- Patient records generated by the provider and kept by the facility
- Bills issued to the patient
- Prescription orders issued by the provider
- Insurance claims that name the provider or facility
- Procedural notes kept by the provider
These kinds of paperwork, even when they are all digital, establish the existence of a relationship between a patient and a provider or facility. Once such a relationship exists, the provider or facility has a duty of care.
Who has a duty of care to a patient who suffered from a medical error?
Health care providers and health care facilities can be held legally responsible for breaching their duty of care for a patient.
Examples of practitioners who can be named as defendants (“respondents” in legalese) in medical malpractice cases include
These licensed health care providers are legally responsible for the actions and decisions of their assistants and aides. So, for example, if a pharmacy technician dispenses the wrong drug to the wrong patient, the pharmacist who was supervising the technician at the time that the error was made would be named as the defendant in the medical malpractice lawsuit.
Examples of health care facilities that take on a duty of care include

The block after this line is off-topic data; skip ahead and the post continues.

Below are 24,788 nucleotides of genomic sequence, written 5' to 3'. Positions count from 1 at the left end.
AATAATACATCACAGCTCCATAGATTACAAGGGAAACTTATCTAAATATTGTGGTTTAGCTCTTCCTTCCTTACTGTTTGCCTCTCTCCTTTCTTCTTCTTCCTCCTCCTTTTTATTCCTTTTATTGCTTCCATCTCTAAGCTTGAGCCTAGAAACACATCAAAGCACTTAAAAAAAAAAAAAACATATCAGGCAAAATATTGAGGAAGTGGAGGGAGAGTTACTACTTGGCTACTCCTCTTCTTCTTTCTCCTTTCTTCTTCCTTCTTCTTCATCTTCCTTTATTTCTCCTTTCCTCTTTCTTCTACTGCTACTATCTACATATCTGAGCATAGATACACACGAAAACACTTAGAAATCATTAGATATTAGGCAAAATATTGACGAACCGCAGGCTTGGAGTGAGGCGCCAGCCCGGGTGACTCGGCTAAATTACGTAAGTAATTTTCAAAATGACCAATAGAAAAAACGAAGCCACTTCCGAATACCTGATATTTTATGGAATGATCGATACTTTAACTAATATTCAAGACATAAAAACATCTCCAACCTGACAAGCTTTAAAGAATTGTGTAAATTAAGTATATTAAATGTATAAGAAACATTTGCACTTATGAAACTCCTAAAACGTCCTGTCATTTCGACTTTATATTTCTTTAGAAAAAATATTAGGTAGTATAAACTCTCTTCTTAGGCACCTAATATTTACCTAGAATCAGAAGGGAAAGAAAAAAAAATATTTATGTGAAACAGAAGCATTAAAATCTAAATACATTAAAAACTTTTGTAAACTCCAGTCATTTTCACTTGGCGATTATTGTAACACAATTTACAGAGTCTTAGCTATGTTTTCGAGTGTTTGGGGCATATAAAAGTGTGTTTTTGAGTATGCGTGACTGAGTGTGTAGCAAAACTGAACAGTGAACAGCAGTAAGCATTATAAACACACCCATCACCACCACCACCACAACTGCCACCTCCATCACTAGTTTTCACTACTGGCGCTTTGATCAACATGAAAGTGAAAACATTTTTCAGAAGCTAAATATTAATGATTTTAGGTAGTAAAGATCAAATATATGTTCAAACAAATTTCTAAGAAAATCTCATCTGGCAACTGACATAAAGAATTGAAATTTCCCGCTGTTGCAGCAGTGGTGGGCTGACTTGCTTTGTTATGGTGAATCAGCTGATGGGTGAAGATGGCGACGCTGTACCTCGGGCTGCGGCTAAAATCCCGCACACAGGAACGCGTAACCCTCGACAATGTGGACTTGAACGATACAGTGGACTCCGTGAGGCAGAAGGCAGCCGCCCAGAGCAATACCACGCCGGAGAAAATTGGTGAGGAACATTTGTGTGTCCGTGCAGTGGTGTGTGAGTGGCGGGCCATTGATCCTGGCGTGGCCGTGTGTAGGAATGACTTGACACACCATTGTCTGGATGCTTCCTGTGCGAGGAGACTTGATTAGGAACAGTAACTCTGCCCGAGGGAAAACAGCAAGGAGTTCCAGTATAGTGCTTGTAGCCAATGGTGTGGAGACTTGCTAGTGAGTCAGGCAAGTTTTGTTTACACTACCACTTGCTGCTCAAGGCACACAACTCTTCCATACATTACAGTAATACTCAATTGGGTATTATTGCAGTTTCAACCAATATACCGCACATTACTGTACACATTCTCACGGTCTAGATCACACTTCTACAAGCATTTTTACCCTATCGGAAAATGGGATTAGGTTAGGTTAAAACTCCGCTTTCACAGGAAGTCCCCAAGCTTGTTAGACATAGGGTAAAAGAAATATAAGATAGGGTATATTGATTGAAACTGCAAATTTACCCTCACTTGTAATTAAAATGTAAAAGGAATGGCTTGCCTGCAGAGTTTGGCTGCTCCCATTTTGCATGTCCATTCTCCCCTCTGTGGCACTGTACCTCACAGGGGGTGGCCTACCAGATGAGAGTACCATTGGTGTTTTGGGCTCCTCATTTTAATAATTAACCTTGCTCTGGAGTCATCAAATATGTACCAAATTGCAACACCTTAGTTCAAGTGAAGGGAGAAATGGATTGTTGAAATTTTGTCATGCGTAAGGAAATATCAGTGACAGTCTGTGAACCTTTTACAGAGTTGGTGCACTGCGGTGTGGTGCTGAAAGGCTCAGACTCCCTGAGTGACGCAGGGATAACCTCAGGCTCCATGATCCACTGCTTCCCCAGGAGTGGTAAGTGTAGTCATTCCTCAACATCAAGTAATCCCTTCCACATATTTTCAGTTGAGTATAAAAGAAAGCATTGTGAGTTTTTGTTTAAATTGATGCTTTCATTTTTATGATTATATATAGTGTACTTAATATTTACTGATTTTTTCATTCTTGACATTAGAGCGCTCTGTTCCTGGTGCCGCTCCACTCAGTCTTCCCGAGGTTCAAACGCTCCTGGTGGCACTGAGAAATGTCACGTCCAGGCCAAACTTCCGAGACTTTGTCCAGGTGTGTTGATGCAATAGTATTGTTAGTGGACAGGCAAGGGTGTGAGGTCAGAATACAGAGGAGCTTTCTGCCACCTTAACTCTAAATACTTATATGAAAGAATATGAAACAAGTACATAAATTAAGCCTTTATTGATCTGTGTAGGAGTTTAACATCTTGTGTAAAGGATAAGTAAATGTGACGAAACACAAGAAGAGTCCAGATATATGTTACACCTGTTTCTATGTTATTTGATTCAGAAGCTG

- Group practices
- Nursing homes
- Assisted living communities
The facility is responsible for hiring, training, equipping and supervising health care providers, as well as for ensuring that patients receive services in a clean and safe setting.
What does “duty of care” mean in a Virginia medical malpractice case?
A duty of care exists when a clear and mutually understood health care relationship exists. The most-widely recognized situations where a duty of care exists are when a doctor examines or treats a patient and when a patient visits a health care facility seeking a diagnosis or treatment.
Any health care provider can take on a duty of care, including, but not limited to, nurses, dentists and pharmacists. The key to establishing the duty care is that the health care provider knows that the actions taken and decisions made will directly affect the patient.
How does a Virginia malpractice attorney prove negligence in a dental malpractice case?
A malpractice attorney, using medical records, photographs, and witness statements, will take the following steps to prove dental malpractice:
- Prove the dental provider owed the patient a duty of care
- Prove the dental provider violated that duty of care
- Prove the patient suffered an injury
- Prove that injury was caused by the dental provider’s negligence
- Prove the patient suffered losses as a result of that injury
What are the most common types of dental malpractice?
- Extraction of the wrong tooth
- Improperly placed bridge, crowns or implants, which can cause pain and infections, as well as issues with chewing
- Dental anesthesia errors
- Injuries, such as errors in root canals
- Failure to diagnosis
Can I sue my dentist for malpractice?
Yes. Just as a patient can sue their medical provider for injury or illness they suffer because of negligence on the part of that provider, a patient who has suffered harm because of negligence on the part of their dentist or dental provider (orthodontist, oral surgeon, periodontist, dental hygienist) may pursue a dental malpractice lawsuit.